If you’re thinking of making a complaint about food you’ve bought, there are certain things we need to know before we can start an investigation. Most of the information we need will relate to the history of the food since you bought it at the shop.
- Where did you buy the food?
- Date, time and price paid
- Was there anyone else with you (witness)?
- Do you have a receipt?
- What did you do after you bought it? Did you take it straight home or go somewhere else before going home?
- Where did you store the food when you got home?
- Did you open it, use some and then put it back in the cupboard, fridge or freezer?
- Did you mix it with something else to cook or serve it?
- When did you discover there was something wrong with the food? (Date, time and place)
- Was there anyone with you when you found there was something wrong with the food?
- Did you eat any of the food?
We will need this information to decide whether there is ‘continuity of evidence’. This is a term used to decide whether there is enough evidence to prove that the foreign body was present in the food when it left the factory or the restaurant kitchen.
We’re not accusing you of deliberately putting something in your food at home! What we need to show is that it couldn’t have happened accidentally in your kitchen – for example, a packet of cereal that has been open in your cupboard for a few days and then you find an insect in it; we would not be able to investigate, as we would be unable to prove the insect was there when the product was manufactured.
Other examples where there is no continuity of evidence:
- A fly in a cheese salad sandwich you have made at home. The fly could have been in the bread, the cheese, the salad, or in your kitchen when you were making the sandwich.
- A dead spider in a glass that you haven’t used for a while, and that you find after you pour juice into the glass.
- A mouldy tortilla wrap from a packet you have opened, that is still well within its best-before date but that you have stored in a warm and humid kitchen.
What to do with the food:
- Keep all food and wrapping or packaging.
- Keep perishable food refrigerated or frozen, especially if your complaint involves decomposition or off smells and tastes.
- Don’t put the food in a place where further deterioration or contamination could take place (e.g. near other foods, in the bin).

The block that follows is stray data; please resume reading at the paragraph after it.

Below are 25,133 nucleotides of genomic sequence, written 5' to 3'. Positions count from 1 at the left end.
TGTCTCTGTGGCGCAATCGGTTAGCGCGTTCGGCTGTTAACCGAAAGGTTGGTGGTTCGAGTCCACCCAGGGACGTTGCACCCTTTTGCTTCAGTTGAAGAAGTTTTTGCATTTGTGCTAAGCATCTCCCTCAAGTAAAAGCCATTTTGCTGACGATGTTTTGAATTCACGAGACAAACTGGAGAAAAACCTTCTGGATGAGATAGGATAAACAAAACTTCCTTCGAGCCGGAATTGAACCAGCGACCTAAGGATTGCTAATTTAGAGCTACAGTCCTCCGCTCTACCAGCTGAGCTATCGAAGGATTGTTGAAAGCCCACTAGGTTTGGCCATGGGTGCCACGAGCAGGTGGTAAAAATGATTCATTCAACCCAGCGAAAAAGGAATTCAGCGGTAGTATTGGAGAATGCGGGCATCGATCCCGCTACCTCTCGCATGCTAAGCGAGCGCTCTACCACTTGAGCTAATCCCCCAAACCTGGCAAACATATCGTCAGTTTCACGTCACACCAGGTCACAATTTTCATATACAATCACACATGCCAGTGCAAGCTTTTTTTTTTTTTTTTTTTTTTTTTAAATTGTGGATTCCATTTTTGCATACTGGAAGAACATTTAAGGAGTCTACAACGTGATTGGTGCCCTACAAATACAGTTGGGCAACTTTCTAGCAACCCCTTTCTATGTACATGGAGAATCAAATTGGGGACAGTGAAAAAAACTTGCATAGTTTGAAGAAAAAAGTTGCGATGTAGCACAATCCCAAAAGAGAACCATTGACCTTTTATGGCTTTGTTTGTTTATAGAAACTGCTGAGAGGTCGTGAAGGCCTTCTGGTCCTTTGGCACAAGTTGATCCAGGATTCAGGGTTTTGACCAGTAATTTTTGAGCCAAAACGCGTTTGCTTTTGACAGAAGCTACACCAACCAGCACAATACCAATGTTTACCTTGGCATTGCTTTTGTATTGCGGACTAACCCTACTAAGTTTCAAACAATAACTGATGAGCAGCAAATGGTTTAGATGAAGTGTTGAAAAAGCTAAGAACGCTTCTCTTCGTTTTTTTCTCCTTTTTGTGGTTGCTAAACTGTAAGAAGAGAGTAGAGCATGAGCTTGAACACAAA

- Leave any ‘foreign object’ in the food and do not handle it.
Getting the food to us:
When we make contact with you we may ask you to bring the food to Boston Borough Council offices so we can examine it. We don’t recommend posting it, and we will not normally collect food complaints.
What we will do:
While we acknowledge our duty to investigate complaints, we may not immediately investigate complaints that present a low public health risk. However, we will use the information you provide to help us identify food businesses that require urgent attention. Less urgent matters will be addressed at the next routine inspection of the food business. This approach will enable us to target our resources where there is greatest risk to public health.
For the council to take formal legal action against a food business, there must be a public health risk. Any formal action must also comply with the council’s enforcement policy.
How to make a complaint
Please click here to complete the online form, or click here to download the paper copy, to make a complaint about food sold in the borough, or about a Boston-based food business. You will need to provide full contact details: name, address, telephone number, email and a full account of the complaint or issue you would like to bring to the council’s attention. Your personal details will not be passed to any third parties without your consent.
If you come into our reception, we will give you a paper copy of the form if required. Please note that it will not be possible for you to see an officer without a prior appointment.
We aim to contact you within five working days of receiving your complaint.